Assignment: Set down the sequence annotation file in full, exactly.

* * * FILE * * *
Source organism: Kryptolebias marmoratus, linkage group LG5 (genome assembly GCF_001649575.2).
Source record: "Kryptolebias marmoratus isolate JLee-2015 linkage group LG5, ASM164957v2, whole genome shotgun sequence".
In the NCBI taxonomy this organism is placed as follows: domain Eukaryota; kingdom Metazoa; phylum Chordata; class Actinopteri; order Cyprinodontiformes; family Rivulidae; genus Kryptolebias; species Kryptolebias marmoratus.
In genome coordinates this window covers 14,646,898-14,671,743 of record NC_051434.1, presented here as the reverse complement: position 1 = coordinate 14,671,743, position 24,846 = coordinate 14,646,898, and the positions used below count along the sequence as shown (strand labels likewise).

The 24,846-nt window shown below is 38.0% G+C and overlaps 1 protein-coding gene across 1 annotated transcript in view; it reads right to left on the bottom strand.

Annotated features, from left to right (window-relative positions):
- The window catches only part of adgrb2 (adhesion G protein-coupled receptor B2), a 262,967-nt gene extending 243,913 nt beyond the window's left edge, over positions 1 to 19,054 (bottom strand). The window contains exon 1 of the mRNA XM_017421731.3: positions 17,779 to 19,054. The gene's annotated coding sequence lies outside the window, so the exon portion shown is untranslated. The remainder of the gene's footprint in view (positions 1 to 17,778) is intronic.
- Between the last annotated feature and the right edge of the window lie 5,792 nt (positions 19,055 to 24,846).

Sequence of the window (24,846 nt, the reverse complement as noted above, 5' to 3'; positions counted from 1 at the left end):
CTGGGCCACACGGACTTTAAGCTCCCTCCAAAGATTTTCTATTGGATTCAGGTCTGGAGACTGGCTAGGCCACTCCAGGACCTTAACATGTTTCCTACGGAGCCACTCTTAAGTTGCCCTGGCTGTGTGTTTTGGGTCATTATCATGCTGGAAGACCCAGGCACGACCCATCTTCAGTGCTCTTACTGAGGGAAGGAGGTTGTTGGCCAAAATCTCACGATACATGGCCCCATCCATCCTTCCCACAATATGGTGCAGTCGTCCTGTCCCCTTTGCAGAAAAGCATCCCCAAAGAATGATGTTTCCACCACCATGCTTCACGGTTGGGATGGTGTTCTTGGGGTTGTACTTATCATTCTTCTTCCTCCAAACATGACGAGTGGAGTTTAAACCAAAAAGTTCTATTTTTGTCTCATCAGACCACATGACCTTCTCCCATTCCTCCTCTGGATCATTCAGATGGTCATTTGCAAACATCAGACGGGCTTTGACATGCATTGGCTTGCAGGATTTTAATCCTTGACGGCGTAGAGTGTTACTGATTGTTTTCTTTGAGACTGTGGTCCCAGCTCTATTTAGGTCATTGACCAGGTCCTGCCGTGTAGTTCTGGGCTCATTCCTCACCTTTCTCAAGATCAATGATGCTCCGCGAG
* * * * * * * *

Source organism: Kryptolebias marmoratus, linkage group LG5 (genome assembly GCF_001649575.2).
Source record: "Kryptolebias marmoratus isolate JLee-2015 linkage group LG5, ASM164957v2, whole genome shotgun sequence".
In the NCBI taxonomy this organism is placed as follows: domain Eukaryota; kingdom Metazoa; phylum Chordata; class Actinopteri; order Cyprinodontiformes; family Rivulidae; genus Kryptolebias; species Kryptolebias marmoratus.
In genome coordinates this window covers 14,646,898-14,671,743 of record NC_051434.1, presented here as the reverse complement: position 1 = coordinate 14,671,743, position 24,846 = coordinate 14,646,898, and the positions used below count along the sequence as shown (strand labels likewise).

The 24,846-nt window shown below is 38.0% G+C and overlaps 1 protein-coding gene across 1 annotated transcript in view; it reads right to left on the bottom strand.

Annotated features, from left to right (window-relative positions):
- The window catches only part of adgrb2 (adhesion G protein-coupled receptor B2), a 262,967-nt gene extending 243,913 nt beyond the window's left edge, over positions 1 to 19,054 (bottom strand). The window contains exon 1 of the mRNA XM_017421731.3: positions 17,779 to 19,054. The gene's annotated coding sequence lies outside the window, so the exon portion shown is untranslated. The remainder of the gene's footprint in view (positions 1 to 17,778) is intronic.
- Between the last annotated feature and the right edge of the window lie 5,792 nt (positions 19,055 to 24,846).

Sequence of the window (24,846 nt, the reverse complement as noted above, 5' to 3'; positions counted from 1 at the left end):
CTGGGCCACACGGACTTTAAGCTCCCTCCAAAGATTTTCTATTGGATTCAGGTCTGGAGACTGGCTAGGCCACTCCAGGACCTTAACATGTTTCCTACGGAGCCACTCTTAAGTTGCCCTGGCTGTGTGTTTTGGGTCATTATCATGCTGGAAGACCCAGGCACGACCCATCTTCAGTGCTCTTACTGAGGGAAGGAGGTTGTTGGCCAAAATCTCACGATACATGGCCCCATCCATCCTTCCCACAATATGGTGCAGTCGTCCTGTCCCCTTTGCAGAAAAGCATCCCCAAAGAATGATGTTTCCACCACCATGCTTCACGGTTGGGATGGTGTTCTTGGGGTTGTACTTATCATTCTTCTTCCTCCAAACATGACGAGTGGAGTTTAAACCAAAAAGTTCTATTTTTGTCTCATCAGACCACATGACCTTCTCCCATTCCTCCTCTGGATCATTCAGATGGTCATTTGCAAACATCAGACGGGCTTTGACATGCATTGGCTTGCAGGATTTTAATCCTTGACGGCGTAGAGTGTTACTGATTGTTTTCTTTGAGACTGTGGTCCCAGCTCTATTTAGGTCATTGACCAGGTCCTGCCGTGTAGTTCTGGGCTCATTCCTCACCTTTCTCAAGATCAATGATGCTCCGCGAG